Merchant Banking Rule Finalized
by Mary Beth Guard
Most compliance officers immediately think of privacy when the Gramm-Leach-Bliley Act is mentioned, but in actuality the most significant provisions of GLBA deal with banking powers.
Under GLBA, a bank holding company may elect to become a financial holding company. Under a new rule from the FRB and Treasury that carries out amendments made to the the Bank Holding Company Act by Gramm-Leach-Bliley Act, a bank holding company that has made an effective election to become a financial holding company is allowed to make investments in nonfinancial companies as part of a bona fide securities underwriting or merchant or investment banking activity.
Under the new rules, investments may be made in any type of ownership interest in any type of nonfinancial entity (portfolio company), and may represent any amount of the equity of a portfolio company. Investments made under this new authority are referred to as "merchant banking investments." These merchant banking powers are an important addition to traditional bank activities.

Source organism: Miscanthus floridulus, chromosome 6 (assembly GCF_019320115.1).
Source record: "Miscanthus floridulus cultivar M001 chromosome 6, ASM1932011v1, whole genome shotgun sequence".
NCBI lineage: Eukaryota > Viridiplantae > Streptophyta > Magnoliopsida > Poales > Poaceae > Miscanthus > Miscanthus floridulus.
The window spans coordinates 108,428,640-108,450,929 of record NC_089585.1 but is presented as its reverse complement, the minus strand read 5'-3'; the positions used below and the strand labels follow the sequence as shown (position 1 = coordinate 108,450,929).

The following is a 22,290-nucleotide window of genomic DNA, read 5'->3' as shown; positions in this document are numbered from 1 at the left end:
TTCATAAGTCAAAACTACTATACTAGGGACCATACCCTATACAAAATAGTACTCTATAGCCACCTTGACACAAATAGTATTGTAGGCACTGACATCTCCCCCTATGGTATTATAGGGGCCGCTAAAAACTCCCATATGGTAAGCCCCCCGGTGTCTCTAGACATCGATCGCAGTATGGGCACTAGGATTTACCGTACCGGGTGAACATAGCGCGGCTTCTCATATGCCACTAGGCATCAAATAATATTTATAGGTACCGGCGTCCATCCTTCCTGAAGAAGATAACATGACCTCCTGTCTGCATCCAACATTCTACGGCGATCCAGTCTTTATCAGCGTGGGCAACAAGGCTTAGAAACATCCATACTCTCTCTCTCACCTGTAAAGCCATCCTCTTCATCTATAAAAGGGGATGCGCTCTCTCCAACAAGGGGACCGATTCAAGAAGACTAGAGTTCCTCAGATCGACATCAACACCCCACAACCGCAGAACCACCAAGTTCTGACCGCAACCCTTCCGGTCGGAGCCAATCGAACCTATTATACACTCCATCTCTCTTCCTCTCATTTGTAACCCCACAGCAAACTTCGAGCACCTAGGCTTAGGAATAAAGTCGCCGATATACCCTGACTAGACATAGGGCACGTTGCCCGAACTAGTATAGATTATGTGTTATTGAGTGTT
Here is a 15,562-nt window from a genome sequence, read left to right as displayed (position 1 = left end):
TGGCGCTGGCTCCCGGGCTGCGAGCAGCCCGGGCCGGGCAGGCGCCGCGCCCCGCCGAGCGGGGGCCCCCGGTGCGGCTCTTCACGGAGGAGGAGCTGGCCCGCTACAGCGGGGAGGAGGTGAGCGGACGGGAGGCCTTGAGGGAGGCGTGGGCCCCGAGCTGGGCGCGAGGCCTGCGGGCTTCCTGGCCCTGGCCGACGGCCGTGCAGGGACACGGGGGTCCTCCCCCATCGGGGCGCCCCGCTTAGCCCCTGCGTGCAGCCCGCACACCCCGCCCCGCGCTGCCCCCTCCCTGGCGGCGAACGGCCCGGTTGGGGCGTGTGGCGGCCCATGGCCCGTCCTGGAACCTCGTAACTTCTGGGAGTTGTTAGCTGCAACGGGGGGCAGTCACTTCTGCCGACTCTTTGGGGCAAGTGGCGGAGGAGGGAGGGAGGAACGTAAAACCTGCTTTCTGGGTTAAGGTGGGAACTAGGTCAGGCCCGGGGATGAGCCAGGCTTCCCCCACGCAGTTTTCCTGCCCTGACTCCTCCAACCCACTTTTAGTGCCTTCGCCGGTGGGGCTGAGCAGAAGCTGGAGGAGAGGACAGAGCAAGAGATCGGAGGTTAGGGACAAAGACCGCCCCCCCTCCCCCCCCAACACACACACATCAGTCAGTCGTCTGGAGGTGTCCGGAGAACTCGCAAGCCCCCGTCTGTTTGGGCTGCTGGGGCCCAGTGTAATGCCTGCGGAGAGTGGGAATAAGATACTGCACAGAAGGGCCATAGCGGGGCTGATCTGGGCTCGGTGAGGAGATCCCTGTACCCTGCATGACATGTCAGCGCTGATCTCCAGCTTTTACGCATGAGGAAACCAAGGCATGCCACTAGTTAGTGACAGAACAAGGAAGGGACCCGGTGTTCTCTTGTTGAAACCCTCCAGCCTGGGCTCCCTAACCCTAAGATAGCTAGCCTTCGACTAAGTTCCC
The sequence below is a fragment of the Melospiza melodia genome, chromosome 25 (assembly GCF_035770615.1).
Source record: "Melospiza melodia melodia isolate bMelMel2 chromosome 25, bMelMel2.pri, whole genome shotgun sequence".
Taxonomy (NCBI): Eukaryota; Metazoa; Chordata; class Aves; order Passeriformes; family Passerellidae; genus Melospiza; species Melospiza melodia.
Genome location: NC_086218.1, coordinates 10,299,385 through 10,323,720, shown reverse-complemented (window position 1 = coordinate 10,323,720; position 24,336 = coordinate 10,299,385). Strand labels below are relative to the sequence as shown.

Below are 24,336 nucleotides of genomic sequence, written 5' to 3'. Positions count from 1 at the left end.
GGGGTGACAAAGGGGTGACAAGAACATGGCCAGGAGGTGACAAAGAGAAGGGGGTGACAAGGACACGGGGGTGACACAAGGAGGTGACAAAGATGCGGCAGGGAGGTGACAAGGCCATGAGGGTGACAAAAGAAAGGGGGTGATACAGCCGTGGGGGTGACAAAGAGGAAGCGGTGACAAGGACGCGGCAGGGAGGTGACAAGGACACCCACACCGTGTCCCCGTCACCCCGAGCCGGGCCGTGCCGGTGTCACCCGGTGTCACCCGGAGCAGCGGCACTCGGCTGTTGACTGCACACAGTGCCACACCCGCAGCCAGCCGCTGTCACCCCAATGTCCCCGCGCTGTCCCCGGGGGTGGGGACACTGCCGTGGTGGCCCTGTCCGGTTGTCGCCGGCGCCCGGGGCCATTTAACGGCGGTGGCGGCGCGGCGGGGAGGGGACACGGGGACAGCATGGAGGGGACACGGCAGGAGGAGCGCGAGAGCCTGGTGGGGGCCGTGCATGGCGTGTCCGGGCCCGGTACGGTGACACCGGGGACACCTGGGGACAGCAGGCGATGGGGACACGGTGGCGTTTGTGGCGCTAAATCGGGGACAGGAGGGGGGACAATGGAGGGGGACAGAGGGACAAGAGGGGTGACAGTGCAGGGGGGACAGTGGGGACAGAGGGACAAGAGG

If your bank wants to explore its options under these new powers, you should be aware that there are conditions on three aspects of the activity: l) the length of time that these investments may be held, 2) the ability of the financial holding company to routinely manage or operate the portfolio company, and 3) other aspects of the relationship between the financial holding company and its affiliates on the one hand and the portfolio company on the other hand.
The effective date of the new merchant banking rules was February 15, 2001.
Originally appeared in the Oklahoma Bankers Association Compliance Informer.
First published on BankersOnline.com 6/11/01
First published on 06/11/2001